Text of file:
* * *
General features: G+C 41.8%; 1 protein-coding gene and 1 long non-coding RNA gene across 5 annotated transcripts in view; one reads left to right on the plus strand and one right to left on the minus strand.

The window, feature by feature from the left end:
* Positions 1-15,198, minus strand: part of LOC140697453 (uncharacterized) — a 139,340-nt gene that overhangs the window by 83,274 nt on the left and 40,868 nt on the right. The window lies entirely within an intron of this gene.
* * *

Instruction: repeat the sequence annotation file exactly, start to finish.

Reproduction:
General features: G+C 41.8%; 1 protein-coding gene and 1 long non-coding RNA gene across 5 annotated transcripts in view; one reads left to right on the plus strand and one right to left on the minus strand.

The window, feature by feature from the left end:
* Positions 1-15,198, minus strand: part of LOC140697453 (uncharacterized) — a 139,340-nt gene that overhangs the window by 83,274 nt on the left and 40,868 nt on the right. The window lies entirely within an intron of this gene.